Over the last 20 years, we have witnessed many uncertainties that disrupted the business landscape, with the most recent being the ongoing COVID-19 pandemic. Given these disruptions, most businesses have some first hand experience of what to expect during an economic crisis and the steps that need to be taken over the coming months to kick start the recovery journey in the wake of COVID-19.
In the first blog in our “Act now to recover” series, we mentioned that businesses need to focus on four critical value levers that are equally important for business recovery. These are: Operational Restructuring, Cash Optimisation, Financial Restructuring and Strategic M&A Mechanisms.
On the road to recovery, businesses tend to focus on growing revenue and cutting costs. However, if we are to learn a lesson from all these economic downturns and market uncertainties, it is that businesses should double down on their cash management efforts. It is important to understand that your cash position is visible and accessible and will eventually look after itself.
In such situations, it’s not easy to foresee the impact of delayed cash flows on the business. We don’t know when and how consumers will start spending again, and businesses that were hit hard by the travel ban and nationwide lockdowns are starting from an income base of virtually zero. With a second and third wave and new strains of the virus, the spending levels of pre-COVID-19 may not be reached again for several months or years.
That being said, businesses need to take note of the five important steps below to protect their cash:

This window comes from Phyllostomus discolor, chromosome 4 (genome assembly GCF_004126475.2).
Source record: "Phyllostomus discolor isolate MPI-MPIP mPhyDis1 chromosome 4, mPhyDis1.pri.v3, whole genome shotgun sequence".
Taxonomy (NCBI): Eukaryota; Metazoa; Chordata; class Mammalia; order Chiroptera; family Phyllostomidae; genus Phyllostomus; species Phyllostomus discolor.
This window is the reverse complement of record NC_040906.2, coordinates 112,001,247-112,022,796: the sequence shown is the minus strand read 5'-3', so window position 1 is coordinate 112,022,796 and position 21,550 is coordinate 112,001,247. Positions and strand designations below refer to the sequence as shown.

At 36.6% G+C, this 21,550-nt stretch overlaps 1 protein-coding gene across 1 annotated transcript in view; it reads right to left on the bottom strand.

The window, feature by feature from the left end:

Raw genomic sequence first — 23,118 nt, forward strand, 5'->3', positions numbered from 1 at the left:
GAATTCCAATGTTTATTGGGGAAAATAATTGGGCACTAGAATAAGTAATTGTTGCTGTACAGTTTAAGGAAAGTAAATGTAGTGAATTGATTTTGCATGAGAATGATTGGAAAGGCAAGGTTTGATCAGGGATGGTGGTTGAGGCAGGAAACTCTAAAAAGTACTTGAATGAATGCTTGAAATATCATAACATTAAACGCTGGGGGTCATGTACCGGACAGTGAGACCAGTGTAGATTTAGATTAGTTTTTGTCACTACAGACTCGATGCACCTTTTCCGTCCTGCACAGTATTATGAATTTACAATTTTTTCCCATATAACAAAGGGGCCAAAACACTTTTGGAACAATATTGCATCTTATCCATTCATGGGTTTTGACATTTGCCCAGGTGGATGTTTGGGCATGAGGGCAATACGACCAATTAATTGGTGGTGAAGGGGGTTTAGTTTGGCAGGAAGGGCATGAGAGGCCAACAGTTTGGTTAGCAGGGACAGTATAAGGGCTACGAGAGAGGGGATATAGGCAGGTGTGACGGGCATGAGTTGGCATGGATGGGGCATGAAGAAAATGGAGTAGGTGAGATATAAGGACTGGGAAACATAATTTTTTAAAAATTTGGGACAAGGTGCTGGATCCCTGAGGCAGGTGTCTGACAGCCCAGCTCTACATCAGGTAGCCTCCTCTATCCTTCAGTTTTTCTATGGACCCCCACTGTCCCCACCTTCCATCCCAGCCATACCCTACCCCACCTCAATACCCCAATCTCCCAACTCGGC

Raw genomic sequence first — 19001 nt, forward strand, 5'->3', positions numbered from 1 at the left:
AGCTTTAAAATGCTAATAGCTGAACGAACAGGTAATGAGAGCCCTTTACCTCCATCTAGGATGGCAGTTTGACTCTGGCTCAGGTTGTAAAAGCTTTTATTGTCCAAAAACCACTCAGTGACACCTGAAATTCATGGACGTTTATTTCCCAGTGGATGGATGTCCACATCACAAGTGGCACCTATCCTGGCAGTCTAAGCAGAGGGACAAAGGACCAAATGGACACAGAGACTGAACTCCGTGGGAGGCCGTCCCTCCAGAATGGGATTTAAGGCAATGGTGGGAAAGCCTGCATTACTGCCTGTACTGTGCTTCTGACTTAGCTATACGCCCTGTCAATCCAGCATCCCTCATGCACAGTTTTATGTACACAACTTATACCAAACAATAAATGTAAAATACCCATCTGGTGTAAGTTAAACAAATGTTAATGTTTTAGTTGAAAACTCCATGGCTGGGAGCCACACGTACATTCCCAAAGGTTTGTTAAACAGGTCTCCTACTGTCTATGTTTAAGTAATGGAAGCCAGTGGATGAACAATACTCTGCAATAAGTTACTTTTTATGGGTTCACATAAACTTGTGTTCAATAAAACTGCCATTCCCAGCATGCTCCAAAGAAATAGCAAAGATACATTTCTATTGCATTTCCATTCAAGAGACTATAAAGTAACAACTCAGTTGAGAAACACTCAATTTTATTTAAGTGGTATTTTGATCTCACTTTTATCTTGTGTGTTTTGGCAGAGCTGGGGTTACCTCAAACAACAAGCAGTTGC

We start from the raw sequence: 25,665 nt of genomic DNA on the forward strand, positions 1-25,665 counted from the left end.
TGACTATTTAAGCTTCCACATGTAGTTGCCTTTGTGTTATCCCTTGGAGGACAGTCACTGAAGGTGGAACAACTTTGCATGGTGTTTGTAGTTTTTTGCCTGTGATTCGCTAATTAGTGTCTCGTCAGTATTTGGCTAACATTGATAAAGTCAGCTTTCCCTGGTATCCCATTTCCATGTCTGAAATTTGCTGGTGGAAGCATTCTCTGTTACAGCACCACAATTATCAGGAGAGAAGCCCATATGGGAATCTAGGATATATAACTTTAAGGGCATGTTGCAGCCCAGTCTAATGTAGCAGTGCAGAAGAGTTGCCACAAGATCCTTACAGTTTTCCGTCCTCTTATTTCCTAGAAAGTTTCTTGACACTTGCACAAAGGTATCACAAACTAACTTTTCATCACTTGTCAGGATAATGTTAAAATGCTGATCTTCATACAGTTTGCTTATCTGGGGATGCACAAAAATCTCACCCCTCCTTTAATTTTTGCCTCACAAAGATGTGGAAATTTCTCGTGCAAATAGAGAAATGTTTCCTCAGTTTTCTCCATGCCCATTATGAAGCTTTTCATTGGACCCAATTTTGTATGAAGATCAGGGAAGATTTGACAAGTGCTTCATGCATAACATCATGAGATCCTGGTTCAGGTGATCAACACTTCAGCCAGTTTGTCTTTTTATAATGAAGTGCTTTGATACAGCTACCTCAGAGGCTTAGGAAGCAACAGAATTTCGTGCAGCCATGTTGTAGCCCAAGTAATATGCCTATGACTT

Make cash everyone’s business. It’s important that people from all areas of the business understand how the business decisions they make have a direct impact on cash and liquidity. Everyone in the business should always strive to protect cash and be aware that cash outflows are enforced as soon as they commit to a payment or sign a contract.
Commit only to what is absolutely necessary. The timing of cash outflows should be kept in mind when negotiating any contract. Businesses need to know all the options available to them to slow or even stop cash outflow. Can it be arranged to pay large bills at the latest possible time? Can employees cash incentives be substituted for time off?
Cash forecasting is not just for finance experts! Part of building a cash culture is getting everyone involved, even in forecasting. Since many decisions made by people in the business affect liquidity, you need to involve them in forecasting right from the beginning. Build your forecasts from the bottom up
Scenario Modelling 2.0. No business is a generic business. The pandemic has imposed different recovery profiles on individual businesses within sectors. This needs to be considered and reflected in scenario modelling. The ways in which our behaviour has changed and the decisions made to support the most vulnerable should be taken into account in scenario testing and modelling.
Explore your options. Understand what can be done from a cash management perspective. Identifying trapped cash, optimising working capital, managing supplier payments and cash pooling among other areas all play a role.
Businesses need to start building a cash culture and not just highlight cash as a metric. They need to build cash awareness through their entire organisation so that everyone evaluates every decision from a cash perspective.
By taking these five important steps to protect cash, and considering our recommendations on launching an operational restructuring programme, how to maximise your liquidity, and the five key questions to consider in conversation with your creditors, organisations will be on their way on the journey to value preservation and, ultimately, value creation.
Look out for our next blog in the “Act now to recover series”, where we examine the Financial Restructuring pillar.
Partner, Business Restructuring Services, PwC Middle East
Tel: +971 04 304 3100
Senior Manager, Business Restructuring Services, PwC Middle East
Tel: +971 5 4793 3263